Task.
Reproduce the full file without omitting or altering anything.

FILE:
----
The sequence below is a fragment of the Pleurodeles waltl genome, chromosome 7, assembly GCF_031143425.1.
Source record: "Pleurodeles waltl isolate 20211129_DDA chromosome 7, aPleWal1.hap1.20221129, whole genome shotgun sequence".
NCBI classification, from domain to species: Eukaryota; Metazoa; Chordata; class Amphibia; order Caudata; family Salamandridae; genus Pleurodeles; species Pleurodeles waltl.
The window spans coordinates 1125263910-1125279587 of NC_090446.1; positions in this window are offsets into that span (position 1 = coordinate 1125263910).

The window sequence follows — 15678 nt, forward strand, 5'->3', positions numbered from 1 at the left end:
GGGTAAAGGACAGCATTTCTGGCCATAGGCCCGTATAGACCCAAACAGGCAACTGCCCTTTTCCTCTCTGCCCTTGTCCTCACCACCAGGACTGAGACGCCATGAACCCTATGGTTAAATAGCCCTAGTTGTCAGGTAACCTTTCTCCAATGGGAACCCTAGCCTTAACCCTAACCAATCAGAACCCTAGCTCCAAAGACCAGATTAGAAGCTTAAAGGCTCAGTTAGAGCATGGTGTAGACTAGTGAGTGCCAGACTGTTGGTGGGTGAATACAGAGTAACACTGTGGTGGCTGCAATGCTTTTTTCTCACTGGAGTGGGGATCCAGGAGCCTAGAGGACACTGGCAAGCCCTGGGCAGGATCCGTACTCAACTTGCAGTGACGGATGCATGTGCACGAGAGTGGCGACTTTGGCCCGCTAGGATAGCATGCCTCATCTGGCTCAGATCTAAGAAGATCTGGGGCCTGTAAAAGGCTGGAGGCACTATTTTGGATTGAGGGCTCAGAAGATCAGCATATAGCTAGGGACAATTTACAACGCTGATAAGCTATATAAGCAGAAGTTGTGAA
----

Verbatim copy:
The sequence below is a fragment of the Pleurodeles waltl genome, chromosome 7, assembly GCF_031143425.1.
Source record: "Pleurodeles waltl isolate 20211129_DDA chromosome 7, aPleWal1.hap1.20221129, whole genome shotgun sequence".
NCBI classification, from domain to species: Eukaryota; Metazoa; Chordata; class Amphibia; order Caudata; family Salamandridae; genus Pleurodeles; species Pleurodeles waltl.
The window spans coordinates 1125263910-1125279587 of NC_090446.1; positions in this window are offsets into that span (position 1 = coordinate 1125263910).

The window sequence follows — 15678 nt, forward strand, 5'->3', positions numbered from 1 at the left end:
GGGTAAAGGACAGCATTTCTGGCCATAGGCCCGTATAGACCCAAACAGGCAACTGCCCTTTTCCTCTCTGCCCTTGTCCTCACCACCAGGACTGAGACGCCATGAACCCTATGGTTAAATAGCCCTAGTTGTCAGGTAACCTTTCTCCAATGGGAACCCTAGCCTTAACCCTAACCAATCAGAACCCTAGCTCCAAAGACCAGATTAGAAGCTTAAAGGCTCAGTTAGAGCATGGTGTAGACTAGTGAGTGCCAGACTGTTGGTGGGTGAATACAGAGTAACACTGTGGTGGCTGCAATGCTTTTTTCTCACTGGAGTGGGGATCCAGGAGCCTAGAGGACACTGGCAAGCCCTGGGCAGGATCCGTACTCAACTTGCAGTGACGGATGCATGTGCACGAGAGTGGCGACTTTGGCCCGCTAGGATAGCATGCCTCATCTGGCTCAGATCTAAGAAGATCTGGGGCCTGTAAAAGGCTGGAGGCACTATTTTGGATTGAGGGCTCAGAAGATCAGCATATAGCTAGGGACAATTTACAACGCTGATAAGCTATATAAGCAGAAGTTGTGAA